Last Sunday Pope Francis issued a new encyclical letter. It’s a rather long document which calls for a new way of thinking and acting as we approach the task of building a post-COVID world. The document is based on the idea of fraternity.
Fraternity is also a common theme in Carmelite spirituality. It isn’t just about the idea of recognising that others are our brothers and sisters. It’s also about actually thinking and acting like a brother or sister to others – to treat them with care and great respect, as though they were equal members of our family.
That is the sense which runs through Francis’ letter. This abiding care and deep respect should lead us in rebuilding human society in a post-COVID world. It is time, Francis says, to let go of old models of economic and social life and political leadership which dehumanise so many people around the world. It’s time to stop poisoning our social and political communication with vitriolic and cruel language. It’s time to recover our sense of the common good over narrow, self-interest.
We need to rebuild the world, not at the expense of others (especially the poor), but in fraternal dialogue and work, giving each person the dignity and respect with is their right. This needs to happen not just in our personal relationships but also in institutional, economic and social relationships.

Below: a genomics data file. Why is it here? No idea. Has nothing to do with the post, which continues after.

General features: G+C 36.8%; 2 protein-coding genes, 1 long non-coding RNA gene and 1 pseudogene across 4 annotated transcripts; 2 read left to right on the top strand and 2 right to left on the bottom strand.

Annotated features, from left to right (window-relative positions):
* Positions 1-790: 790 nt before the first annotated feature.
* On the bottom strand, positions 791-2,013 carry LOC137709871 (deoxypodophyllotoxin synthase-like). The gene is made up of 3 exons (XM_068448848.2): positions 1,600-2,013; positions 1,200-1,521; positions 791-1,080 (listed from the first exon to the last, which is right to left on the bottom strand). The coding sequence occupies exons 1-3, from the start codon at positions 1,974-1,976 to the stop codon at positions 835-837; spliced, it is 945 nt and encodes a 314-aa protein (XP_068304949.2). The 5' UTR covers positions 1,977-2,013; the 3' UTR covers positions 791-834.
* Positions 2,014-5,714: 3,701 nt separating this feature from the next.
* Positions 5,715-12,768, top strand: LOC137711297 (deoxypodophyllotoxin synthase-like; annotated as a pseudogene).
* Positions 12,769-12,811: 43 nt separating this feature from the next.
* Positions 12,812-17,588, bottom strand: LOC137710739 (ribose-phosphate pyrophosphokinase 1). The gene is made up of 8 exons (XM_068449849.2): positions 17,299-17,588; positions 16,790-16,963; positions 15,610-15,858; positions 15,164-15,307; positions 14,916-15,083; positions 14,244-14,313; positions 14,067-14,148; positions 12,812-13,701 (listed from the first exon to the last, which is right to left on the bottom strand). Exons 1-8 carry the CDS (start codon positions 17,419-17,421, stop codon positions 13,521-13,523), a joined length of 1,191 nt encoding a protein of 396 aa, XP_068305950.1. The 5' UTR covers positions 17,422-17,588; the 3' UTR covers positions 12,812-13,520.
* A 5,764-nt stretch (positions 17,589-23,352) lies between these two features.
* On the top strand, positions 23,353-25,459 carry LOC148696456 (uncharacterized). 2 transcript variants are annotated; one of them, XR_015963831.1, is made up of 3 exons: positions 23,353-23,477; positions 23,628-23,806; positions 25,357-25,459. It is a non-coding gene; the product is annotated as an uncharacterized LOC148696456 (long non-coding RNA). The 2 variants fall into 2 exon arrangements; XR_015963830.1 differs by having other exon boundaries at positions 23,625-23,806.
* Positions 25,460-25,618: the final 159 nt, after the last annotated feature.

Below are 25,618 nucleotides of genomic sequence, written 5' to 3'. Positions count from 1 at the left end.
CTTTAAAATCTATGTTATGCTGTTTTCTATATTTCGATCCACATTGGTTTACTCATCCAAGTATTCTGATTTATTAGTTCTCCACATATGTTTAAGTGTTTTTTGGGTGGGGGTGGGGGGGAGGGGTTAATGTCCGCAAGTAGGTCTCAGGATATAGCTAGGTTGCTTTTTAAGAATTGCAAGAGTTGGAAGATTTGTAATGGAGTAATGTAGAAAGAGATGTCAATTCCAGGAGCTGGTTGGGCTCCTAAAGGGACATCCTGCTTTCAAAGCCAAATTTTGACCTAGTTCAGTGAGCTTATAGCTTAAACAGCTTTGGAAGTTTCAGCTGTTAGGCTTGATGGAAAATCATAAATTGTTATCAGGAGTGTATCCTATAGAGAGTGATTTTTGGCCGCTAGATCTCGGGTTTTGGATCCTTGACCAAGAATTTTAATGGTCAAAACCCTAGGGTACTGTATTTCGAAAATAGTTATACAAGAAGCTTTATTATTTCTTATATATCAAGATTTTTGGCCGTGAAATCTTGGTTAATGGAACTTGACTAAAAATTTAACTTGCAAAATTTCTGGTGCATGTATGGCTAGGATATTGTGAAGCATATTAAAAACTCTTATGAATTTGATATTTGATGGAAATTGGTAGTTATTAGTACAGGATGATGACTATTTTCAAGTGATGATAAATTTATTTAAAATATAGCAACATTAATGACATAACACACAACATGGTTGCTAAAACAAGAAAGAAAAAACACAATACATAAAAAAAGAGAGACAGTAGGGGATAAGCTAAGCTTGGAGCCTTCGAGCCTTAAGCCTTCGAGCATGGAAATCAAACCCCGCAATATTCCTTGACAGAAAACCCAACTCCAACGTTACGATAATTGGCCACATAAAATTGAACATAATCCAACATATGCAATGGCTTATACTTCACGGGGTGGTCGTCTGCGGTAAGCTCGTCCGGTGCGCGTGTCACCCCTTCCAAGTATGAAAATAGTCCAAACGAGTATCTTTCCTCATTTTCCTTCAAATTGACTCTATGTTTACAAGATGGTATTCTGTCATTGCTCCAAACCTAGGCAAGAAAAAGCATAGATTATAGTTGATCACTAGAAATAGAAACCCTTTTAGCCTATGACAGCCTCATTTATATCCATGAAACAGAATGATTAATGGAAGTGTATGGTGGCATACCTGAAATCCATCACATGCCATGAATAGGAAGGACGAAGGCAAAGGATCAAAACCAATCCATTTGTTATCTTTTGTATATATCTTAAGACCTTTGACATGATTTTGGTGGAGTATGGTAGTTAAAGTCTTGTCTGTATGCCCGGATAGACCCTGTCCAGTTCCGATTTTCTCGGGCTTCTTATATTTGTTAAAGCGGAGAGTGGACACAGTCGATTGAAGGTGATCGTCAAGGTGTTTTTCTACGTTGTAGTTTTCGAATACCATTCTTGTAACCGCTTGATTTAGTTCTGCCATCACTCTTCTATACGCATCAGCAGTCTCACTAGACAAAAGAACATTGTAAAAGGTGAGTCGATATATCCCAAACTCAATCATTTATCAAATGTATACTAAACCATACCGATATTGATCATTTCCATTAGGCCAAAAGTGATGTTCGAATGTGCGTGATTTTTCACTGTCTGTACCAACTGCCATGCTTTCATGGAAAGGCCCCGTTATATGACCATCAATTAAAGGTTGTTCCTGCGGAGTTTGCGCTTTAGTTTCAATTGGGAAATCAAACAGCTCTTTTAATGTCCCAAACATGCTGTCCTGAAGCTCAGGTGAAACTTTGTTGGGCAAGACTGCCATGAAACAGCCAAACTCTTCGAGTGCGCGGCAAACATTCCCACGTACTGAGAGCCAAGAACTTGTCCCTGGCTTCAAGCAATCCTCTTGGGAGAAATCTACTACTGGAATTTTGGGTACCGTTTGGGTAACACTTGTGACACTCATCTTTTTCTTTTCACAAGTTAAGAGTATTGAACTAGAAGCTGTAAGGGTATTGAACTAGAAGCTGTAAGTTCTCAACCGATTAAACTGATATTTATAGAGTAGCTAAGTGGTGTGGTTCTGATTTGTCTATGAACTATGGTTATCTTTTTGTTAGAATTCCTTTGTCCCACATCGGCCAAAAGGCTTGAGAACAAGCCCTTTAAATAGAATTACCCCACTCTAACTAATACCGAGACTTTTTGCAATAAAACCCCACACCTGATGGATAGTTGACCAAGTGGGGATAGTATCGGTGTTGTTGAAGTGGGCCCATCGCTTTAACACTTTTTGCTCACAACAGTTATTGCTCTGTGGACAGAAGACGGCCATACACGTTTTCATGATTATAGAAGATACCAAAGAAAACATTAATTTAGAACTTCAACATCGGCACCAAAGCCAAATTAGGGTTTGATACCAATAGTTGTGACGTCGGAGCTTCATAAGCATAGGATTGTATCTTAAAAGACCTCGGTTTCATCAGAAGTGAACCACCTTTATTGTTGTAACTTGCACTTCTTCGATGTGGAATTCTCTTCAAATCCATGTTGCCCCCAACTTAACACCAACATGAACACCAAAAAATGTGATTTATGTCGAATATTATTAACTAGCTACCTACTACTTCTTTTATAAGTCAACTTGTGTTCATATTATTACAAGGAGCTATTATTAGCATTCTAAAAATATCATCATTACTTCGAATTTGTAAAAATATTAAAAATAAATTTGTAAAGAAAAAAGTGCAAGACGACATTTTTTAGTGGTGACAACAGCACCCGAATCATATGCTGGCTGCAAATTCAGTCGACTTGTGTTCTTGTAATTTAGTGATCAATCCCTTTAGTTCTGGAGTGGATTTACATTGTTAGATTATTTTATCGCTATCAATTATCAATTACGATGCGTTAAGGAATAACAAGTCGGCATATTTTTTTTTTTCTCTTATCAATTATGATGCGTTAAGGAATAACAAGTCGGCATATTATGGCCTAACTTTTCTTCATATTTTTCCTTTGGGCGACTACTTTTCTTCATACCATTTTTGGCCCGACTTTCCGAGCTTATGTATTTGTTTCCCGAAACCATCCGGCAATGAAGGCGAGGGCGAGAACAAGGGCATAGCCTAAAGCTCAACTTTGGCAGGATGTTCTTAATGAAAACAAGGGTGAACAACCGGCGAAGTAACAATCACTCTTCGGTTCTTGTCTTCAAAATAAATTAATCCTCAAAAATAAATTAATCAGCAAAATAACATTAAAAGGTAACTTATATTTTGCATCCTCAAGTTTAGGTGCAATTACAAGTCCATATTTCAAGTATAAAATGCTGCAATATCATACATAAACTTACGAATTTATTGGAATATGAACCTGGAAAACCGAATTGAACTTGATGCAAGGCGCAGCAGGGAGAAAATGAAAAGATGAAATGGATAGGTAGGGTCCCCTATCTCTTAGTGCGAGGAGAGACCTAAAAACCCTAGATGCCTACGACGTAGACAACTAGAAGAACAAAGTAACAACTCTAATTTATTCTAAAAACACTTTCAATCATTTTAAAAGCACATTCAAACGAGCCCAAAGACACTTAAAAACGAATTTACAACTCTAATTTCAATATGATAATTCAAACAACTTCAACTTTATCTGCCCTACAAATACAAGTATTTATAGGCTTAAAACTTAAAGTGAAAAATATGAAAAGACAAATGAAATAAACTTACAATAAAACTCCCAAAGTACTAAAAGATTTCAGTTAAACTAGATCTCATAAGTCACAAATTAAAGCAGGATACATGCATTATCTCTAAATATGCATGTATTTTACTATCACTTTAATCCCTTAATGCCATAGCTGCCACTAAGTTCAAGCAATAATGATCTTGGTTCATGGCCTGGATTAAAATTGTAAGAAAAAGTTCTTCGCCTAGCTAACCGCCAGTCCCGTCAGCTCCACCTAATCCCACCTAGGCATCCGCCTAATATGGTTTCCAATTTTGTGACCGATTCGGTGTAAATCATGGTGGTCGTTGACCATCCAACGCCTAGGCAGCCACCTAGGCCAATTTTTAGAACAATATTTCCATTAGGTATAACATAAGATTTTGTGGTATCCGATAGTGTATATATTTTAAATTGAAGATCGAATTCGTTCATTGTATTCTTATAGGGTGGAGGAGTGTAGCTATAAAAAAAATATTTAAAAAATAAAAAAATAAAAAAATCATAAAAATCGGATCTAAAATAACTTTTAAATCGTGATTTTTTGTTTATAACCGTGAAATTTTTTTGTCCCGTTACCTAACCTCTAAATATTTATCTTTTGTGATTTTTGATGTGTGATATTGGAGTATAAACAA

Francis is talking about the kind of love that looks to the good of the other. Whether we succeed in building the post-COVID world that echoes the mind and heart of God will depend entirely on how we respond to God’s invitation to us in this moment of history.
In today’s Gospel, a king invites people to the wedding of his son, but those he invites are not interested. The king pleads with them a second time but they go off, instead, to their farms and businesses or set about abusing and killing the King’s servants. Since everything is ready for the wedding feast the king decides to invite everyone. A great crowd of people respond and come to the feast.
But, as the final part of the Gospel today shows, our response needs to be given whole-heartedly. This is not the time for lip-service, but for a radical rethink about human life, about what is truly important to us and our sisters and brothers, about what kind of world we want for our children and ourselves, and what part we will play in making it a reality.
Join us in celebrating at home this Sunday using the links below.